The Power Of Neglect
Wot? Neglect powerful? Yes!
Neglect is a word that is often (okay, always, and obviously so) thought of as negative. This is because, well, it is defined in negative terms, the “failure” to take care of something (I saved you a quick Google™-define-me-a-word-I-already-know). While I won’t argue that neglect is indeed negative on the whole, I will point out that one can be strategic about what one neglect’s and when. And while there are the four types of neglect: physical, emotional, educational, medical, I say there is a fifth neglect: Strategic.
Strategic Neglect by way of real-life examples from yours truly:
- I am a big reader, but lately I have been neglecting my books so I can spend more time learning to code.
- I have recently begun to neglect my smartphone, and therefore the news and social media, so I can spend time drawing cartoons with my daughter.
- I have been neglecting late-night television so I can get to sleep early.
- I will neglect tidying and cleaning away clutter during the day so I can use my brain energy for coding. I tend to those things later in the day when I’m winding down and my brain is spent (I don’t live like an animal, you know! Well . . .).
I will now deep-dive more into these examples to bring out my point in a more thorough medium-worthy manner; and to do so in a most wordy manner I would have to start with my neglect of books.
Without making you go through any of my other posts I admit I am a huge book reader (not so much fan oddly enough). So much so that I had to make a new years resolution to reduce the amount of reading I was doing. You see, it was taking over all of my free time and causing me to neglect the things that I really ought to be working on. It took many days of wrestling with the idea of reading less and caring less about books to get the point where I am today when I can say I am now able to put a book down and neglect it most maliciously so I can work on building a skill.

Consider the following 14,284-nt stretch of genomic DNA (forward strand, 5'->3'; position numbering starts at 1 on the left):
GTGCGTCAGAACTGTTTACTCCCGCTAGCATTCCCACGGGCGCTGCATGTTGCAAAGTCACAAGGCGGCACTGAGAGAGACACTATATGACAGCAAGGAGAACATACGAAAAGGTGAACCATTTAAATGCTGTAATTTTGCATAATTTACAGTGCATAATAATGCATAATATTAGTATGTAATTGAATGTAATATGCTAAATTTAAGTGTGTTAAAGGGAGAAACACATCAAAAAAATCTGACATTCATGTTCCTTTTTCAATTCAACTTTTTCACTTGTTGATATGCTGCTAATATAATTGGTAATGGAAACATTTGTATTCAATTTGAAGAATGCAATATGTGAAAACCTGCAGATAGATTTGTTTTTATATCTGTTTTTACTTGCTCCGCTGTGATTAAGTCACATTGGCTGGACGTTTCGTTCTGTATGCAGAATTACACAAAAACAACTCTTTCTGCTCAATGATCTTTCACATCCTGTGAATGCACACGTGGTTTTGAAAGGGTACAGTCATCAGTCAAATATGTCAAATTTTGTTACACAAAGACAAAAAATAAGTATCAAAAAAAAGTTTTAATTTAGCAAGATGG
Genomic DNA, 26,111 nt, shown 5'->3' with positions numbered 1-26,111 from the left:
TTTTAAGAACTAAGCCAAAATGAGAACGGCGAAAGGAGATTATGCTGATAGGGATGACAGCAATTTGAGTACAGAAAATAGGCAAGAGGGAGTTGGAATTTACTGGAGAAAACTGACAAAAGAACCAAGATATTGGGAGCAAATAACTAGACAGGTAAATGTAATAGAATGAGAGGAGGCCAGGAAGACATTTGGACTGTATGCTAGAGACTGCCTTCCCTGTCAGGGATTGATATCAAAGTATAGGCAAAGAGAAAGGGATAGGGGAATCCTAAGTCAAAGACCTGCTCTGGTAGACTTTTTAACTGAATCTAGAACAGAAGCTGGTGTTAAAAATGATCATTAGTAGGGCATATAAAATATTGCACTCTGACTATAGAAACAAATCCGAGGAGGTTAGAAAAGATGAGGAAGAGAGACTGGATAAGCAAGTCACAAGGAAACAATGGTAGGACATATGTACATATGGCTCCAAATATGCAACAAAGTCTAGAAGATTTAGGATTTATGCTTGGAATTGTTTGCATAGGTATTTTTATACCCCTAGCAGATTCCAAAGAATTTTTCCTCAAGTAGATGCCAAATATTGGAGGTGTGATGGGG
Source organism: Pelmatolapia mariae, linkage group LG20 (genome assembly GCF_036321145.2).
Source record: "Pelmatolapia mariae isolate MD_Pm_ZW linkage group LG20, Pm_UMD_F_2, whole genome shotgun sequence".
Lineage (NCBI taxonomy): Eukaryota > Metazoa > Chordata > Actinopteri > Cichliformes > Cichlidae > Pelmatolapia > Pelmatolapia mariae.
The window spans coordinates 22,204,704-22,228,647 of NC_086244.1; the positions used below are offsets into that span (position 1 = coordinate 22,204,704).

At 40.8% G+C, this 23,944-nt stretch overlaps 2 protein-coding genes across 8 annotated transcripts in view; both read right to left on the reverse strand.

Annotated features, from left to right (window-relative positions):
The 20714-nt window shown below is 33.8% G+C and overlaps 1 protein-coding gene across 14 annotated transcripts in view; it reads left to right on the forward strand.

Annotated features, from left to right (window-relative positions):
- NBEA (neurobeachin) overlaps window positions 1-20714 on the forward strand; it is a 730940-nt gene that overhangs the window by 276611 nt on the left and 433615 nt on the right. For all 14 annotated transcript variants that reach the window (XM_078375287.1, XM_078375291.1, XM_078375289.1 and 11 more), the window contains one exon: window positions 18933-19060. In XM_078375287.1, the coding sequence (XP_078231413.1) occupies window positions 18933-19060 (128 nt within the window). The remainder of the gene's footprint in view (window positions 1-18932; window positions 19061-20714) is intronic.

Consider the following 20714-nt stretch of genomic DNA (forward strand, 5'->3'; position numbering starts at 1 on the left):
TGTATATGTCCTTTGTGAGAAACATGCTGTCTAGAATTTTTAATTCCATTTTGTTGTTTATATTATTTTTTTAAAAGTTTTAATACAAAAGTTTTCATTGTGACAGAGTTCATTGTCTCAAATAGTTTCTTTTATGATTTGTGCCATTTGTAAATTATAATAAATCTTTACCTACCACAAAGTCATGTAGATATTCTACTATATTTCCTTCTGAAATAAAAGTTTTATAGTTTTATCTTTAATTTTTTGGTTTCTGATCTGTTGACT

For you it may be learning to neglect your video games, or your movies, or your alcohol, your friends (if they dominate your time to the extent you can’t work on yourself), maybe your room and kitchen for a bit so you can get important work done. No matter what it is you need to neglect (and it can be anything because I said so), it must be done in a timely manner. There must be a reason behind the neglect (I am neglecting X so I can do Y instead).
But wait, aren’t I just using basic time management skills? Nonsense! There is a reason why I choose the word neglect. The reason is because you must stop caring for the thing that normally takes your time. It’s not that I simply thought to myself, “Meh, I don’t need to read right now, I should be coding.” and then went ahead and did so. Nay! Instead I fought with myself and argued over and over why books are good for the soul and mind, why I can’t simply put them away. I had to convince myself what a fool I was for reading so much and putting off basic career enhancement skills. I had to learn to hate the book, and thereby eventually come to a place of not caring for them.
It took weeks, but I was finally able to stop caring so much about reading. What this means in practice is when I now sit down to code I don’t have a nagging feeling in my mind that what I really want to be doing is reading. I can now say I no longer feel that way. Instead, my mind is now able to calm itself and focus on the code. I have also discovered that I am now able to focus on drawing with my kid, talking with my spouse, cooking a nice meal, and many other things without having the nagging thought of “should. be. reading. now.”
It’s easy, really. Figure out the thing that nags you when you are doing other things. If some thing that you like to do is telling you to stop when your being productive then that’s the thing you need to work on learning to neglect. You must learn to hate your video game, hate your smartphone, hate your favorite social media website so you can put them aside without trouble.